The founder of Lloyd’s Coffee House, Edward Lloyd – who died 300 years ago this year – is perhaps not so much famous in his own right as for the fact his name lives on in the Lloyd’s insurance business today.

Lloyd's_Coffee_House_plaqueLloyd is believed to have been born around 1648 but little is known of his early day (it’s thought he may have come from Canterbury). By 1688, he was the proprietor of a licensed coffee house in the now long gone Tower Street and was living nearby with his wife Abigail (the first reference to the coffee house dates from 1688).

In 1691, the coffee house moved to a premises at 16 Lombard Street – not far from the Royal Exchange – and it’s here that the coffee house gained a reputation as the centre of the ship-broking and marine insurance business (a blue plaque marks the site today).

Lloyd, meanwhile, was building up a network of correspondents at major ports around the world, and according to Sarah Palmer, writing in the Oxford Dictionary of National Biography, was also involved in the publication of a weekly news sheet featuring shipping-related news – initially published on a Saturday, it became a Friday publication in 1699 and continued until at least 1704 – and the rather shorter-lived single sheet newspaper Lloyd’s News, founded in 1696. (Lloyd’s List wasn’t founded until well after Lloyd’s death in 1734).

Lloyd and his first wife had at least nine children, with four daughters surviving into adulthood – it was the youngest, Handy, who with her first husband William Newton (he was head waiter at the coffee house and married her just prior to her father’s death) and, following his death, her second husband Samuel Sheppard, continued the family business after her father’s death in 1713.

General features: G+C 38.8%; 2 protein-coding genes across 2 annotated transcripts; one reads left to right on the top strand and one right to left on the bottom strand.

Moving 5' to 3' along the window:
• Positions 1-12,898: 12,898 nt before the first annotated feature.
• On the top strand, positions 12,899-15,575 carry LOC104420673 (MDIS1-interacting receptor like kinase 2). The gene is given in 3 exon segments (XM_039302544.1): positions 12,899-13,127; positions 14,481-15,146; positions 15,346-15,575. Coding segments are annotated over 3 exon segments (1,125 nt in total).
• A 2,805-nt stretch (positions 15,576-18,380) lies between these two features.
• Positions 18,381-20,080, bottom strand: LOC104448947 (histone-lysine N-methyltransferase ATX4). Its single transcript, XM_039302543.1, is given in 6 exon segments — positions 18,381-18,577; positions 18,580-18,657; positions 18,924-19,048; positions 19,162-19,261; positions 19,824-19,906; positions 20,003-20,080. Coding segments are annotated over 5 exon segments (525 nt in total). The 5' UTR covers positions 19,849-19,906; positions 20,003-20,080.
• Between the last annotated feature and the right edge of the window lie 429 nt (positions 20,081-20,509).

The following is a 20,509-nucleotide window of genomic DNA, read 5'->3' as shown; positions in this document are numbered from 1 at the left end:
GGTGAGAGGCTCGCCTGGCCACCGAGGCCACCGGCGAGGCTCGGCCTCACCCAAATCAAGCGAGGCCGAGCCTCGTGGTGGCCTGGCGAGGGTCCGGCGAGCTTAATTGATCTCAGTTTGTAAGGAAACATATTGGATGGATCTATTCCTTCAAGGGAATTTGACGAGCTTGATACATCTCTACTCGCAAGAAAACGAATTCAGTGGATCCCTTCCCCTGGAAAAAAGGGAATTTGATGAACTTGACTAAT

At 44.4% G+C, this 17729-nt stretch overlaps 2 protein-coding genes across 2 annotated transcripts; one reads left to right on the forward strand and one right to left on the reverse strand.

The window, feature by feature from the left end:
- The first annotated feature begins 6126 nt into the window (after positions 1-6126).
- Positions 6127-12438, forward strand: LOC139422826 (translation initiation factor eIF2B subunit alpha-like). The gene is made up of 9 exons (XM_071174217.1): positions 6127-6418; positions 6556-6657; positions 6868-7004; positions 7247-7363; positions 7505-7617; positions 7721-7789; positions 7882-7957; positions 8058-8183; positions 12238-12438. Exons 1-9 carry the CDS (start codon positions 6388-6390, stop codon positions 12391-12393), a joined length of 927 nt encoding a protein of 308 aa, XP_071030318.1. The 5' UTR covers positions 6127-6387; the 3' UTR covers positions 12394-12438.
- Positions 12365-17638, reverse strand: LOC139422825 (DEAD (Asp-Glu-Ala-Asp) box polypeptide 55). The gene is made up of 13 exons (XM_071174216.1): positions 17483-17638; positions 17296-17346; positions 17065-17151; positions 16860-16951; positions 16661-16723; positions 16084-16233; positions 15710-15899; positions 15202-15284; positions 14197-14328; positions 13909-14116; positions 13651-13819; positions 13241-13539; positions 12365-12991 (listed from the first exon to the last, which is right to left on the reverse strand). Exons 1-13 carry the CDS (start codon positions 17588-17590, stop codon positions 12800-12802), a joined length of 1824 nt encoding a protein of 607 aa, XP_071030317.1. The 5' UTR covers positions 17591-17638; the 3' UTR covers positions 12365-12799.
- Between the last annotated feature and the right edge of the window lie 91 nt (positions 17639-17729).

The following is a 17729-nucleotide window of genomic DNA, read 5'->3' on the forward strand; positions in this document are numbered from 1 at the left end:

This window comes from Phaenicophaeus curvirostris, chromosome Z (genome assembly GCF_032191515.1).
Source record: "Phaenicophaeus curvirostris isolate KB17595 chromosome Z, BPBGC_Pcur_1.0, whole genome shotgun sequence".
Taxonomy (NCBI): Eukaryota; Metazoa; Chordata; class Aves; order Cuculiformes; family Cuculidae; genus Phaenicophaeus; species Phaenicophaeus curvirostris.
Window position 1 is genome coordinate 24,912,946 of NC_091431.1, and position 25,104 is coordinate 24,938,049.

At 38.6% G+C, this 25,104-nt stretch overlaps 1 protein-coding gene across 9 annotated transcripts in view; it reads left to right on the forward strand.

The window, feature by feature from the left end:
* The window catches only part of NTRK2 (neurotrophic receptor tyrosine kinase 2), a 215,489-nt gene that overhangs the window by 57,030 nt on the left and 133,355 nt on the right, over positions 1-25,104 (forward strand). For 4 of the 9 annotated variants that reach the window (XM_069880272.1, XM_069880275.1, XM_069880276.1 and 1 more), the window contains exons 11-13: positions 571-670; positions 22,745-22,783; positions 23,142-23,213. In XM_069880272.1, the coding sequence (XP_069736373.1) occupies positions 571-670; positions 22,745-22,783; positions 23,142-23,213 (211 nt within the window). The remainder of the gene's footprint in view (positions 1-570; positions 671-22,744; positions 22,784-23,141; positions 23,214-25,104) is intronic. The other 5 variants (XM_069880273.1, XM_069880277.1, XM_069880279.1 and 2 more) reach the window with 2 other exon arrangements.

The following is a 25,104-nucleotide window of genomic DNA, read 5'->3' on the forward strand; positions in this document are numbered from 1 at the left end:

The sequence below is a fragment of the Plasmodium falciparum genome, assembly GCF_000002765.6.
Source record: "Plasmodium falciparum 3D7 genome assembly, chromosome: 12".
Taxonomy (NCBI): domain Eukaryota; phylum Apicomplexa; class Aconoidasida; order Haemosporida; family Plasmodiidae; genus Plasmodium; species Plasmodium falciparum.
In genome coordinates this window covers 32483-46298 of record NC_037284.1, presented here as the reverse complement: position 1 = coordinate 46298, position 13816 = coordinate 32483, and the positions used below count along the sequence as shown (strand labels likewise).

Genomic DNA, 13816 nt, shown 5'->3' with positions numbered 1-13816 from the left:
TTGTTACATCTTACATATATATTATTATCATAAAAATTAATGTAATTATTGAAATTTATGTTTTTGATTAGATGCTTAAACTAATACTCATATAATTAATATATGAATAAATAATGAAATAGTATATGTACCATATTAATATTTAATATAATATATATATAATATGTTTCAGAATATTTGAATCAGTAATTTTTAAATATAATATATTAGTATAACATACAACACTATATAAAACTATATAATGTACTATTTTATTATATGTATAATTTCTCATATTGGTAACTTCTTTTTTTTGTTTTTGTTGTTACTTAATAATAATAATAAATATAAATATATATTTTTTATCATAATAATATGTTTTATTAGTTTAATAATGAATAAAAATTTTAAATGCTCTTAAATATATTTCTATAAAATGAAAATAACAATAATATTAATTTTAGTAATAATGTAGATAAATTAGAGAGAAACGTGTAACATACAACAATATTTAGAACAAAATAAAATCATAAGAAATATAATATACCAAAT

Following Abigail’s death in 1698, he married Elizabeth Mashbourne and after her death in 1712, married again – this time to Martha Denham.

Lloyd died the following year on – 15th February 1713 – and was buried at St Mary Woolnoth – a church at which he’d held positions when alive.

The business which grew to become the Lloyd’s of London insurance business we know today, meanwhile, took its next step forward in 1769 when a group of professional underwriters established New Lloyd’s Coffee House in nearby Pope’s Head Alley. The group, formalised into a committee, later moved to the Royal Exchange and dropped the word new. Lloyd’s was incorporated in 1871 by an Act of Parliament and has gone on to become one of the world’s most famous insurers. It now operates in more than 300 countries and territories worldwide.

What was to become Lloyd’s Register, meanwhile, was founded in 1760 as the Society for the Registry of Shipping.

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Hunkering down on the south bank of the Thames, the Old Royal Naval College at Greenwich is yet another Wren masterpiece and the centrepiece of the UNESCO-listed Greenwich Maritime World Heritage Site.

What is now known as the college was originally designed as a ‘hospital’ or retirement home for old or infirm sailors. Established by Royal Charter in 1694, it was King William III who pushed the project into fruition as per the wishes of his then late wife Queen Mary II.

Wren was selected to design the building and along with the diarist John Evelyn, who had been appointed treasurer, laid the foundation stone on 30th June, 1696.